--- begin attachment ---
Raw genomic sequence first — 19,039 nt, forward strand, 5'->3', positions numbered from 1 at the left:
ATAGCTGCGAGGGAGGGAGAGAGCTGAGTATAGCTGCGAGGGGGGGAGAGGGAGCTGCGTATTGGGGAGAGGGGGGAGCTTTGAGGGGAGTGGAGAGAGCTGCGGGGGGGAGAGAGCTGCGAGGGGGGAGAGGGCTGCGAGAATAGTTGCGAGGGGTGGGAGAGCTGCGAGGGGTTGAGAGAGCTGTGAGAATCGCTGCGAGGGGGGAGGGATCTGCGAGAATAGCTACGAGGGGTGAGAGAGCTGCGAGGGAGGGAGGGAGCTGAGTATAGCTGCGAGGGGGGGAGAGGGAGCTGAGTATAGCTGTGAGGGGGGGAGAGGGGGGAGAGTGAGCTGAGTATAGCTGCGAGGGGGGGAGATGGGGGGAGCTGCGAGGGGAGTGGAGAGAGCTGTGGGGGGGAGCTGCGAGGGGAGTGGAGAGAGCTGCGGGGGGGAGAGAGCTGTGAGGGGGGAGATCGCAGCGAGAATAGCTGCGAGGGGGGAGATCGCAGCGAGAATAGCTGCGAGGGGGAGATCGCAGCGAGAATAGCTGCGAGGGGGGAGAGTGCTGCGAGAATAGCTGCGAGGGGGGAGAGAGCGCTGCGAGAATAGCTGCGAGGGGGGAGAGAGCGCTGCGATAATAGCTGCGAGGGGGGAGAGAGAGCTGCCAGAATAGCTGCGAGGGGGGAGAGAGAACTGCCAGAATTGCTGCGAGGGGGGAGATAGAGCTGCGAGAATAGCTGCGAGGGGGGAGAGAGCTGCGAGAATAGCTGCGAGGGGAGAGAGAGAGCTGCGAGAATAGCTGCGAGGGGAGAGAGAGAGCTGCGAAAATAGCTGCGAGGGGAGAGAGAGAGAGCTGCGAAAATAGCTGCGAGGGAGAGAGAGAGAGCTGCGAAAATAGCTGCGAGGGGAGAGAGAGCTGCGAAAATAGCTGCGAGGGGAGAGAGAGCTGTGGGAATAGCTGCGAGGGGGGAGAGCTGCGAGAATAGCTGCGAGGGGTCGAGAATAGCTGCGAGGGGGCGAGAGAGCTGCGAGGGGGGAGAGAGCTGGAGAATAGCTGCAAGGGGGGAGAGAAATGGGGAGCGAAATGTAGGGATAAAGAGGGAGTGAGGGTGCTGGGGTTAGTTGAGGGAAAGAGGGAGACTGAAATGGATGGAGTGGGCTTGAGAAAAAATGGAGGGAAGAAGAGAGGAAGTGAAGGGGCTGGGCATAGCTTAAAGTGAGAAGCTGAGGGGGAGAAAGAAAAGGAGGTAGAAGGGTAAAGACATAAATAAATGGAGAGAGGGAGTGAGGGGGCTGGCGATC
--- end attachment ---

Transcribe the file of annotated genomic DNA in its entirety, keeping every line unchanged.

Raw genomic sequence first — 19,039 nt, forward strand, 5'->3', positions numbered from 1 at the left:
ATAGCTGCGAGGGAGGGAGAGAGCTGAGTATAGCTGCGAGGGGGGGAGAGGGAGCTGCGTATTGGGGAGAGGGGGGAGCTTTGAGGGGAGTGGAGAGAGCTGCGGGGGGGAGAGAGCTGCGAGGGGGGAGAGGGCTGCGAGAATAGTTGCGAGGGGTGGGAGAGCTGCGAGGGGTTGAGAGAGCTGTGAGAATCGCTGCGAGGGGGGAGGGATCTGCGAGAATAGCTACGAGGGGTGAGAGAGCTGCGAGGGAGGGAGGGAGCTGAGTATAGCTGCGAGGGGGGGAGAGGGAGCTGAGTATAGCTGTGAGGGGGGGAGAGGGGGGAGAGTGAGCTGAGTATAGCTGCGAGGGGGGGAGATGGGGGGAGCTGCGAGGGGAGTGGAGAGAGCTGTGGGGGGGAGCTGCGAGGGGAGTGGAGAGAGCTGCGGGGGGGAGAGAGCTGTGAGGGGGGAGATCGCAGCGAGAATAGCTGCGAGGGGGGAGATCGCAGCGAGAATAGCTGCGAGGGGGAGATCGCAGCGAGAATAGCTGCGAGGGGGGAGAGTGCTGCGAGAATAGCTGCGAGGGGGGAGAGAGCGCTGCGAGAATAGCTGCGAGGGGGGAGAGAGCGCTGCGATAATAGCTGCGAGGGGGGAGAGAGAGCTGCCAGAATAGCTGCGAGGGGGGAGAGAGAACTGCCAGAATTGCTGCGAGGGGGGAGATAGAGCTGCGAGAATAGCTGCGAGGGGGGAGAGAGCTGCGAGAATAGCTGCGAGGGGAGAGAGAGAGCTGCGAGAATAGCTGCGAGGGGAGAGAGAGAGCTGCGAAAATAGCTGCGAGGGGAGAGAGAGAGAGCTGCGAAAATAGCTGCGAGGGAGAGAGAGAGAGCTGCGAAAATAGCTGCGAGGGGAGAGAGAGCTGCGAAAATAGCTGCGAGGGGAGAGAGAGCTGTGGGAATAGCTGCGAGGGGGGAGAGCTGCGAGAATAGCTGCGAGGGGTCGAGAATAGCTGCGAGGGGGCGAGAGAGCTGCGAGGGGGGAGAGAGCTGGAGAATAGCTGCAAGGGGGGAGAGAAATGGGGAGCGAAATGTAGGGATAAAGAGGGAGTGAGGGTGCTGGGGTTAGTTGAGGGAAAGAGGGAGACTGAAATGGATGGAGTGGGCTTGAGAAAAAATGGAGGGAAGAAGAGAGGAAGTGAAGGGGCTGGGCATAGCTTAAAGTGAGAAGCTGAGGGGGAGAAAGAAAAGGAGGTAGAAGGGTAAAGACATAAATAAATGGAGAGAGGGAGTGAGGGGGCTGGCGATC